Bright Power is a nation-wide leader in strategic energy solutions for building owners and operators. The company engaged 75F in a pilot this year to address its leased office space's frequent simultaneous heating and cooling, a problem that was causing significant energy waste and occupant discomfort.
Before installing 75F, Merrick, Inc.’s legacy controls system was outdated and no longer supported. Due to insufficient monitoring and alerts, a heat pump failure that could not be solved for two months forced employees to wear their winter coats in the office.
Months into the COVID-19 lockdown last year, positive headlines were few and far between. Among the limited uplifting topics to catch public attention, however, was sustainability. In December 2020, news outlets across the country wrote about data published in the journal “Earth System Science Data” that showed a 7 percent drop from fossil emission levels compared to 2019. That equates to an estimated 2.4 billion tonnes’ difference in CO2 emissions.
While the COVID-19 pandemic was no surprise to epidemiologists around the world, many in the built environment spent spring of last year reacting to empty buildings and lockdown restrictions. Now that vaccines are in the early stages of distribution, buildings professionals may wonder how operation trends will change in the long run.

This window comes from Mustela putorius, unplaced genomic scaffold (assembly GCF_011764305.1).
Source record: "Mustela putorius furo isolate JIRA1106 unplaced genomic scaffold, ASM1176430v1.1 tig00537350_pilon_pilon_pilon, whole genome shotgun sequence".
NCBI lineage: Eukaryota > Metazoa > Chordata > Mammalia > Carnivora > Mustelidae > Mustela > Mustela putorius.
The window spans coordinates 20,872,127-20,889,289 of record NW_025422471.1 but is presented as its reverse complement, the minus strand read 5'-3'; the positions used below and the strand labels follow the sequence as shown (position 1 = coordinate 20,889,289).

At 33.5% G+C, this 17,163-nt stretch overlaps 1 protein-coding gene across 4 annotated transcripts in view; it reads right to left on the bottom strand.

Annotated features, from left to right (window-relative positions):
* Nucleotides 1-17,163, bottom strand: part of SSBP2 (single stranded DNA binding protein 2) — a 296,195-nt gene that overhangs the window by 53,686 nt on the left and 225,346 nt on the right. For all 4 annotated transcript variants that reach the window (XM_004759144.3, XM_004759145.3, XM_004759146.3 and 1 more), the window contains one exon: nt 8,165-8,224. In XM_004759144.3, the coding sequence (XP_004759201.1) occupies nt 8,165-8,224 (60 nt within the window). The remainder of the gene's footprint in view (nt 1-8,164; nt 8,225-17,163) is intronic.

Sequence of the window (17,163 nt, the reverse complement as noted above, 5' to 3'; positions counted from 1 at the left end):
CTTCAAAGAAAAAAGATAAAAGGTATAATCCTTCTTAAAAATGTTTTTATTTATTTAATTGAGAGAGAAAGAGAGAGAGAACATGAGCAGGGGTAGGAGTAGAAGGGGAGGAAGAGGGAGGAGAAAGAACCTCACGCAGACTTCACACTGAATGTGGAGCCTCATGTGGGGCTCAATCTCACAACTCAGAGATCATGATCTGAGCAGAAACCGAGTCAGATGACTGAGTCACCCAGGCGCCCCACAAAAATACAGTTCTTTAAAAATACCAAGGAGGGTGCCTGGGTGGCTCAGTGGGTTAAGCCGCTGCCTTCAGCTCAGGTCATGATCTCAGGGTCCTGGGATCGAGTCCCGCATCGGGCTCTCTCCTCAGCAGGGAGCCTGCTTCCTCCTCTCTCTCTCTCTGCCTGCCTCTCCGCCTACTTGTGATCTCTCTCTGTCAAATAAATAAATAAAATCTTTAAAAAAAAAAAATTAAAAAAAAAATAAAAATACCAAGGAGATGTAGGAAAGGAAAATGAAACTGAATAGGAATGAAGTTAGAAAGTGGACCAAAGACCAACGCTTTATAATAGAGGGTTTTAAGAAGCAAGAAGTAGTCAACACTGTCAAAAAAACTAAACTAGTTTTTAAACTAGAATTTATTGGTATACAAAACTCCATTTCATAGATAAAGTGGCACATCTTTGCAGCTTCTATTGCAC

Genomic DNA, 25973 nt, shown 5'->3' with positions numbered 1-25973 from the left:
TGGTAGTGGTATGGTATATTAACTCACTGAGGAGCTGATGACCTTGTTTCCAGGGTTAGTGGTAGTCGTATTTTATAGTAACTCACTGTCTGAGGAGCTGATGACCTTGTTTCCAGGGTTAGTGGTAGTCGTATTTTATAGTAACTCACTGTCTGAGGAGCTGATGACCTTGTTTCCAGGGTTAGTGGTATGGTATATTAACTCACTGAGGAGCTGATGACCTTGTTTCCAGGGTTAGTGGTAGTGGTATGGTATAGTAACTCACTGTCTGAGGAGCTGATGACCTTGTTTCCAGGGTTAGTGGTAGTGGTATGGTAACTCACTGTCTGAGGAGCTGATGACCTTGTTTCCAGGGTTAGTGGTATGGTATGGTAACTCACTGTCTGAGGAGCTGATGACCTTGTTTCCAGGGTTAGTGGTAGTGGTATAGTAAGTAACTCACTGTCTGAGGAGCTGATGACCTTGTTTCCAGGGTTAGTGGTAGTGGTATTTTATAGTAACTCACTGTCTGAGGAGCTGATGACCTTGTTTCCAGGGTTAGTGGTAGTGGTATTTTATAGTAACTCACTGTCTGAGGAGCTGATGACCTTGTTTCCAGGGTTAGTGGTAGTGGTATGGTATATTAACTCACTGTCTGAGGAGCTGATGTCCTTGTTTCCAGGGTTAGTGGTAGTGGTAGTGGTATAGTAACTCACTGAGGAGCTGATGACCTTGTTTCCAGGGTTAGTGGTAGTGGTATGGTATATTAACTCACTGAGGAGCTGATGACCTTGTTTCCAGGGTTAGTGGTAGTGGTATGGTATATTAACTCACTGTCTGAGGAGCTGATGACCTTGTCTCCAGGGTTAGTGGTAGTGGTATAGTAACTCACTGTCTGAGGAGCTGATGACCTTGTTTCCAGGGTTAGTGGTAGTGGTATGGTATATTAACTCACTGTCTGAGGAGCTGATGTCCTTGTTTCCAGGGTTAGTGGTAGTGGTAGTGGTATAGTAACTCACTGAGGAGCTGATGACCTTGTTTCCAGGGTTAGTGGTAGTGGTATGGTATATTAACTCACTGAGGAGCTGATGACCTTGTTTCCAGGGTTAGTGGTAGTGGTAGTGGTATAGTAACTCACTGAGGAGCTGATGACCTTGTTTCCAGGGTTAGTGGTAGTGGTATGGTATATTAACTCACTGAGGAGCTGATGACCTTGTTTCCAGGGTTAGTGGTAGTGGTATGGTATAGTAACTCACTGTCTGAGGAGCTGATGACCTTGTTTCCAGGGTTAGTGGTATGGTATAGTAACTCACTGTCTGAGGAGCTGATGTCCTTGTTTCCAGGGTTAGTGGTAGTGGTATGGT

In this 75F webcast session, hosts assert that COVID-19 has only accelerated pre-existing trends in the built environment, and examine what the data can tell us about how commercial buildings and their systems will adapt and affect occupants of the future.
While most people associate utility incentives with building efficiency upgrades, the COVID-19 pandemic has begun to spur utility providers to start initiatives for indoor air quality (IAQ). In 75F's Dec. 15 webcast session, we discussed this shift with Great River Energy and Vermont Energy Investment Corporation.
Of all the COVID-19 mitigation strategies recommended for school building operations, perhaps none are more important than proper ventilation. That’s why a June 2020 study from the Government Accountability Office (GAO) is revealing for schools looking to follow expert guidelines on ventilation during a pandemic this 2020-21 school year.